You know, the idea that our planet used to be one supercontinent called Pangea, and eventually all the different continents drifted apart? It’s entirely feasible that our continents shifted over hundreds and thousands, or even hundreds of thousands of years into the continents of Tamriel and Akavir. Sure, these shifts supposedly take aeons, but who knows what effect hundreds of nuclear bombs going off simultaneously has on tectonic movements.

“But what about magic.” Pff. What do you mean “what about magic?” There’s totally magic in the Fallout Universe. There’s an entire quest about appeasing a ghost in Fallout 2, and in Fallout 3 there’s the Dunwich building, that’s clearly haunted. No, there’s definitely precedent for magic in the Fallout universe. “Where’d all the technology go, then?” Well, easy.

Industry and manufacturing as we know it disappeared when the bombs dropped on October 27th, 2077. The Great War occurred at the tail end of the Resource War, a war that was being fought over depleting natural resources in the world. Oil, Uranium–all of it depleting at an alarming rate. A great deal of it was laid to waste when the bombs were dropped–uranium and plutonium split to create apocalyptic hellfire that scorched the earth into ruin.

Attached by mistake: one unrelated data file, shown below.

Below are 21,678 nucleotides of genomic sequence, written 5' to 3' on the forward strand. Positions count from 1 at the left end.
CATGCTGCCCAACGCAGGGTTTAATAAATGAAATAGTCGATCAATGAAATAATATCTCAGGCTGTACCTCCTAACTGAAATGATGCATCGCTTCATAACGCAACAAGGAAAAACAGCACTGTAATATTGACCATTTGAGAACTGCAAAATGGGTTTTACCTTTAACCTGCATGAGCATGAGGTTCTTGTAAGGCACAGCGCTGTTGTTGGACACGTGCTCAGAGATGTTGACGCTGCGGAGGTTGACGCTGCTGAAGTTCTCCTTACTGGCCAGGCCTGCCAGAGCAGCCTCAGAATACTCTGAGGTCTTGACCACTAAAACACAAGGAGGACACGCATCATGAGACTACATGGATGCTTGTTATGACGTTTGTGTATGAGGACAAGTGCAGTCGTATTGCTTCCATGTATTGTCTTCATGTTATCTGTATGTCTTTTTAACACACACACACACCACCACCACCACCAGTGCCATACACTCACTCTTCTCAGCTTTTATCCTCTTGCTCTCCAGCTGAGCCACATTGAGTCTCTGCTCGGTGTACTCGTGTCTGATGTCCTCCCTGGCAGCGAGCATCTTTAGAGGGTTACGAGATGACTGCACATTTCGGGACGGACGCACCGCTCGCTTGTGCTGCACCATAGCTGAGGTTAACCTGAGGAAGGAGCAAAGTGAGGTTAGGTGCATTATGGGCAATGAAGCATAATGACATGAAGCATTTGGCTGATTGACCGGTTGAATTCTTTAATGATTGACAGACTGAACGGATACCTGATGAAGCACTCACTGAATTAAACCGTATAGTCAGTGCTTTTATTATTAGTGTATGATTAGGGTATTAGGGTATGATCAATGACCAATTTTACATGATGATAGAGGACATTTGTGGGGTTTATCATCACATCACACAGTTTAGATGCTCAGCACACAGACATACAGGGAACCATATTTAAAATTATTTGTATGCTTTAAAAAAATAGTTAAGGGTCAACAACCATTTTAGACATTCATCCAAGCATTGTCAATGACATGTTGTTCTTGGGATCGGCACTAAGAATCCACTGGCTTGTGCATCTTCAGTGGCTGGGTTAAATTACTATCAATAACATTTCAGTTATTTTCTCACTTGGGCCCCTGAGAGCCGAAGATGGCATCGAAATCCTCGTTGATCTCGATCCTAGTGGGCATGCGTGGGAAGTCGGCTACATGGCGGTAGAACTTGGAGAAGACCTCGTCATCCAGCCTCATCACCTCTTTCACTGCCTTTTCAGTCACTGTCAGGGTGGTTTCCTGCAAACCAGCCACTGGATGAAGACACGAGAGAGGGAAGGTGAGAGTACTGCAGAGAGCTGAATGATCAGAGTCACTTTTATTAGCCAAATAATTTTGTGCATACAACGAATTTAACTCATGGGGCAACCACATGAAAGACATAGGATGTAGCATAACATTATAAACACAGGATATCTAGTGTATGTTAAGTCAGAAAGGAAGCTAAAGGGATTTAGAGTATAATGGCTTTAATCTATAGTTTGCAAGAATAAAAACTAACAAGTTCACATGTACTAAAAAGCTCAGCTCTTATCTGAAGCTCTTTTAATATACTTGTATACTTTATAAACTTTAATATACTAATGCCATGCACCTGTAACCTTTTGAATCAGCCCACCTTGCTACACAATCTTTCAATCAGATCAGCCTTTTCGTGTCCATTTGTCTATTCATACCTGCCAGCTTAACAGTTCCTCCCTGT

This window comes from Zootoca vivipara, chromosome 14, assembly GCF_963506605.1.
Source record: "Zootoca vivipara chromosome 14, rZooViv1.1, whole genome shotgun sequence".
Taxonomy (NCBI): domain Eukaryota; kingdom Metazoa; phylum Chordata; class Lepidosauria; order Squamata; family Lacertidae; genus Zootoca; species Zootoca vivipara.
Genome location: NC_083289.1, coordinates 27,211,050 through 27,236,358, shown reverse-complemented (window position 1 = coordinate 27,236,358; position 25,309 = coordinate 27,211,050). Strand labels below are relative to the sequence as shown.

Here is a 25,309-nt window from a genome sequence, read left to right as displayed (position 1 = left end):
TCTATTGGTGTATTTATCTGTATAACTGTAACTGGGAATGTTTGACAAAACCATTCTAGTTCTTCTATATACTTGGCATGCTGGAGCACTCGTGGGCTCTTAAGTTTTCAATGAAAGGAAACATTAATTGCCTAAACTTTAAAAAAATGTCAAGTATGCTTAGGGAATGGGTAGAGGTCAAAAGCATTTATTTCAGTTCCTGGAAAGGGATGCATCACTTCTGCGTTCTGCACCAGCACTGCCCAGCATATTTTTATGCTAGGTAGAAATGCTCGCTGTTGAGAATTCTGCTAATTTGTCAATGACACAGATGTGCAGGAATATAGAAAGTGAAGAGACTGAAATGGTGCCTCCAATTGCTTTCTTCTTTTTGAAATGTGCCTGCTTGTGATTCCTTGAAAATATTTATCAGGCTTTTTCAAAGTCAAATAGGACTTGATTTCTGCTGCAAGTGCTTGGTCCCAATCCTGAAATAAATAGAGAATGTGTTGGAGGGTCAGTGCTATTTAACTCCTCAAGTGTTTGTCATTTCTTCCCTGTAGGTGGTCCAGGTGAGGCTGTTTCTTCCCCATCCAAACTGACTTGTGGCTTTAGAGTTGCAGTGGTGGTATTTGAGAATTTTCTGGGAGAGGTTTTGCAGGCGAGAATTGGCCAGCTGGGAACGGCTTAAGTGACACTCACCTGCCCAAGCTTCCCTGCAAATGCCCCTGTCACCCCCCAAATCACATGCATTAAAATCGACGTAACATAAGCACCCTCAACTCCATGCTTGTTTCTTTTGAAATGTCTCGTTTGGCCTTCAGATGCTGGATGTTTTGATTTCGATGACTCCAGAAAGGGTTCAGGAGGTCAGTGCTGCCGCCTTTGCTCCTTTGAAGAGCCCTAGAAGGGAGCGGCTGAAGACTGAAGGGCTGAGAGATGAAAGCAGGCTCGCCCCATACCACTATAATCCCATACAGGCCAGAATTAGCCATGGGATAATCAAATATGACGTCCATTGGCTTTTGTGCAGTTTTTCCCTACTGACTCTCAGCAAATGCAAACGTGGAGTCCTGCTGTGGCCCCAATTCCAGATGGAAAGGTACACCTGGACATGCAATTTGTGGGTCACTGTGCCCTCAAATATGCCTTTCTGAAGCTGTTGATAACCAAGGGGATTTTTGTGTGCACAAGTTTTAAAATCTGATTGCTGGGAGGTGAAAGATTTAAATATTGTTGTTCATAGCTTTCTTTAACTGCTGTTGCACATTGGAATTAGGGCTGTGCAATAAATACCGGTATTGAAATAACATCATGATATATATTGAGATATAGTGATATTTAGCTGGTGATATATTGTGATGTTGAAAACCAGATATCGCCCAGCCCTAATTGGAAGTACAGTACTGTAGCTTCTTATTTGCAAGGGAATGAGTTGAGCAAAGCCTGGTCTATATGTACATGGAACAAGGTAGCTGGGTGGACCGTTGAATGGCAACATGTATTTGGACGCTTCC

One of the last sources of oil was torched by the Chosen One at the end of Fallout 2. The world of Fallout is a world where technology as they know it has a shelf life unless something changes, unless another source of energy is discovered–one that’s either renewable or plentiful. Which brings us back to magic. We know that the paranormal exists in the Fallout universe.

It’s entirely likely that scientists discovered the paranormal and found a way to harness it. And in a world where you can levitate things with your mind, heat your home with fire you shoot from your hands, and command the dead to do your bidding, what use is modern technology? Hell, there’s one civilization in Tamriel that was known for its technology, and they were wiped off the face of the planet with nary a trace–the world of Tamriel is a world where technology gets you killed. The Brotherhood of Steel would be proud. https://fallout.bethesda.net/en/